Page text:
Sir Sidney Poitier (February 20, 1927) is Bahamian-American and an accomplished actor, film director and diplomat. It is hard to pick a “Best" of his Films from his list of 52 films. This movie is number 27 on his career list. He was the first Bahamian and first black actor to win an Oscar. He has some 19 awards.  I suspect receiving the Presidential Medal of Freedom from President Obama in 2009 ranks way up on his list with along being Knighted by Queen Elizabeth in 1974.

Rod Steiger (1925-2002) made his mark on the film world by playing “off beat’ kind of crazy characters that were ready to fly off the handle.  He was associated with “Method Acting” to the point that it often caused verbal exchanges with directors and such during filming. That explains why his work is so often  realistic. But it was very good for “In the Heat of the Night."  In this case he was so so good that he won the best actor Oscar. That might be reason enough to see the movie all by it self. He was asked by the director to chew gum during his scenes, which Rod did not particularly like, but doing as directed, he learned to like it so much he went through 263 packs of gum during the shooting.  Now that’s dedication. Wonder what his dentist thought of the idea? Interestingly his co-star in this movie Sidney Poitier thought Steiger and  Spencer Tracy were the best actors he ever encountered.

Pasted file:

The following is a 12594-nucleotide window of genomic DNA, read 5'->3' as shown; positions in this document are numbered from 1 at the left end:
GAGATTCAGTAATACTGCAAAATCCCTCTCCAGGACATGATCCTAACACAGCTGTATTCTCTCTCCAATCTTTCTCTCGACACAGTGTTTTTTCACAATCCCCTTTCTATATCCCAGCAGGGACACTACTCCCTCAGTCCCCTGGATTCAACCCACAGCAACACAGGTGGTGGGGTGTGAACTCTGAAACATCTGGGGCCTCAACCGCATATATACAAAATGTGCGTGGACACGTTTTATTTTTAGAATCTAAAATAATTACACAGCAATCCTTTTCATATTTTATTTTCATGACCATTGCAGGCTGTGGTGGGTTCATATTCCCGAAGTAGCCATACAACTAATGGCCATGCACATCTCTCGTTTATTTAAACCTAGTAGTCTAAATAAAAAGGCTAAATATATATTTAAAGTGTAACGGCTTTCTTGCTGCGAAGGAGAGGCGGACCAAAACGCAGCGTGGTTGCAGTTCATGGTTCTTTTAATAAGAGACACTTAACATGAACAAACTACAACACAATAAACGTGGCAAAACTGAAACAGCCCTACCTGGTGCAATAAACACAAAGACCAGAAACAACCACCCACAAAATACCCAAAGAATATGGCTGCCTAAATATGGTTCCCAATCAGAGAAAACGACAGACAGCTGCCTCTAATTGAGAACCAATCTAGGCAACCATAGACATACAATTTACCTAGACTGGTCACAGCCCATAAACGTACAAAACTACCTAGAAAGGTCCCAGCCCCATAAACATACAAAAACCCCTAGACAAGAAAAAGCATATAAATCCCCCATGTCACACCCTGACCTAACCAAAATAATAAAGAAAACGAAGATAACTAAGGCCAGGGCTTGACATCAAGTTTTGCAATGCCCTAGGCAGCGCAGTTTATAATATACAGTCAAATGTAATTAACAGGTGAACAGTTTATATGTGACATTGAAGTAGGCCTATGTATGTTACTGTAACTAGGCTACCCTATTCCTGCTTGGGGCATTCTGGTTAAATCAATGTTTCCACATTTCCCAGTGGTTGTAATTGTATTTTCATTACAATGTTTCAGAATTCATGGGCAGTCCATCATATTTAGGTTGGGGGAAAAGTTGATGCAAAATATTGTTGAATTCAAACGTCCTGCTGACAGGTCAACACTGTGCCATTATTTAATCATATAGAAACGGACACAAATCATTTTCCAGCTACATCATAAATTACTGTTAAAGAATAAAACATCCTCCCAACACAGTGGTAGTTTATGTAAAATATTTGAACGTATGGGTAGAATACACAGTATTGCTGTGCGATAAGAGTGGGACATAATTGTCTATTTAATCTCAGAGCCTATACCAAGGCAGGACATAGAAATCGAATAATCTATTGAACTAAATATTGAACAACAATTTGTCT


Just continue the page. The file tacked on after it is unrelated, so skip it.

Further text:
A great movie from an award winning book that spawned two film sequels and a TV series. That most likely means there is something special on the big screen in Bigfork in September.  The classic Movie Series is part of the District 318 Adult Education program.  Come and see a mystery thriller that will make you think.  Place: The Edge Center for the Arts, Bigfork. Date and time: Thursday September 13th at 6:30PM. It will be worth going to Bigfork, because Jack will provide you with background about the movie and a cartoon of the period. An appropriate snack will be served courtesy of Jack and his wife/projectionist, Lynn.